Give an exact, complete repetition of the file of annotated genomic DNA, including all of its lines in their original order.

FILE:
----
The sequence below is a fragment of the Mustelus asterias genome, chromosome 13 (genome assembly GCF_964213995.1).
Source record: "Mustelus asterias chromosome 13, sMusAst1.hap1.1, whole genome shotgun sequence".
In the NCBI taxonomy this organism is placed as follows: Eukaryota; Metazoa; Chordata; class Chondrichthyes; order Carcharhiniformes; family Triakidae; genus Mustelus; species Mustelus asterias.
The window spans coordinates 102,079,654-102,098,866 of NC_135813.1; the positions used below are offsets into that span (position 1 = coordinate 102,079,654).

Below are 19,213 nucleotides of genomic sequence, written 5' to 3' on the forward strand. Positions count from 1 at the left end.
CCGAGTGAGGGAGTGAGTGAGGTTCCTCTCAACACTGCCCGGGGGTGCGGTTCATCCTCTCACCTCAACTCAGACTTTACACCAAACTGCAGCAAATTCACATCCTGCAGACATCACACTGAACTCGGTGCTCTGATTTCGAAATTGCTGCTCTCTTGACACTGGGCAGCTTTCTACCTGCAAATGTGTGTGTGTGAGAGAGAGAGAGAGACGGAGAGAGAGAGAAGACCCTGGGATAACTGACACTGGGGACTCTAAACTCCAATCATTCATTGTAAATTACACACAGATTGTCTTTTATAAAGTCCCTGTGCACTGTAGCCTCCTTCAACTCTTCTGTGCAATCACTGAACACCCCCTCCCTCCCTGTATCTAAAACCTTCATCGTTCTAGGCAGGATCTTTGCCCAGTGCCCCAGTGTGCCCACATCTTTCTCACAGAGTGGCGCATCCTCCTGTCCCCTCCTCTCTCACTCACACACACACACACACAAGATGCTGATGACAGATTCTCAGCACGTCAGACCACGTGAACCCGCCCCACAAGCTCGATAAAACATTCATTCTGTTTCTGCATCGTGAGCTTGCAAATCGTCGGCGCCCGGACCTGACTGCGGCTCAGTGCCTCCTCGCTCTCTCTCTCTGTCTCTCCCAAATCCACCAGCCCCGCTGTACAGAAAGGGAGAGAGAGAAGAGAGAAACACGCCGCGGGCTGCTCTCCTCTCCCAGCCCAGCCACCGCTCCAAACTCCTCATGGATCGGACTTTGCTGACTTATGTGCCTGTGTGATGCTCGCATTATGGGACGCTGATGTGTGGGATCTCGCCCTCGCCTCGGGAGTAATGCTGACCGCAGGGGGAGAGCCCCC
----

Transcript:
The sequence below is a fragment of the Mustelus asterias genome, chromosome 13 (genome assembly GCF_964213995.1).
Source record: "Mustelus asterias chromosome 13, sMusAst1.hap1.1, whole genome shotgun sequence".
In the NCBI taxonomy this organism is placed as follows: Eukaryota; Metazoa; Chordata; class Chondrichthyes; order Carcharhiniformes; family Triakidae; genus Mustelus; species Mustelus asterias.
The window spans coordinates 102,079,654-102,098,866 of NC_135813.1; the positions used below are offsets into that span (position 1 = coordinate 102,079,654).

Below are 19,213 nucleotides of genomic sequence, written 5' to 3' on the forward strand. Positions count from 1 at the left end.
CCGAGTGAGGGAGTGAGTGAGGTTCCTCTCAACACTGCCCGGGGGTGCGGTTCATCCTCTCACCTCAACTCAGACTTTACACCAAACTGCAGCAAATTCACATCCTGCAGACATCACACTGAACTCGGTGCTCTGATTTCGAAATTGCTGCTCTCTTGACACTGGGCAGCTTTCTACCTGCAAATGTGTGTGTGTGAGAGAGAGAGAGAGACGGAGAGAGAGAGAAGACCCTGGGATAACTGACACTGGGGACTCTAAACTCCAATCATTCATTGTAAATTACACACAGATTGTCTTTTATAAAGTCCCTGTGCACTGTAGCCTCCTTCAACTCTTCTGTGCAATCACTGAACACCCCCTCCCTCCCTGTATCTAAAACCTTCATCGTTCTAGGCAGGATCTTTGCCCAGTGCCCCAGTGTGCCCACATCTTTCTCACAGAGTGGCGCATCCTCCTGTCCCCTCCTCTCTCACTCACACACACACACACACAAGATGCTGATGACAGATTCTCAGCACGTCAGACCACGTGAACCCGCCCCACAAGCTCGATAAAACATTCATTCTGTTTCTGCATCGTGAGCTTGCAAATCGTCGGCGCCCGGACCTGACTGCGGCTCAGTGCCTCCTCGCTCTCTCTCTCTGTCTCTCCCAAATCCACCAGCCCCGCTGTACAGAAAGGGAGAGAGAGAAGAGAGAAACACGCCGCGGGCTGCTCTCCTCTCCCAGCCCAGCCACCGCTCCAAACTCCTCATGGATCGGACTTTGCTGACTTATGTGCCTGTGTGATGCTCGCATTATGGGACGCTGATGTGTGGGATCTCGCCCTCGCCTCGGGAGTAATGCTGACCGCAGGGGGAGAGCCCCC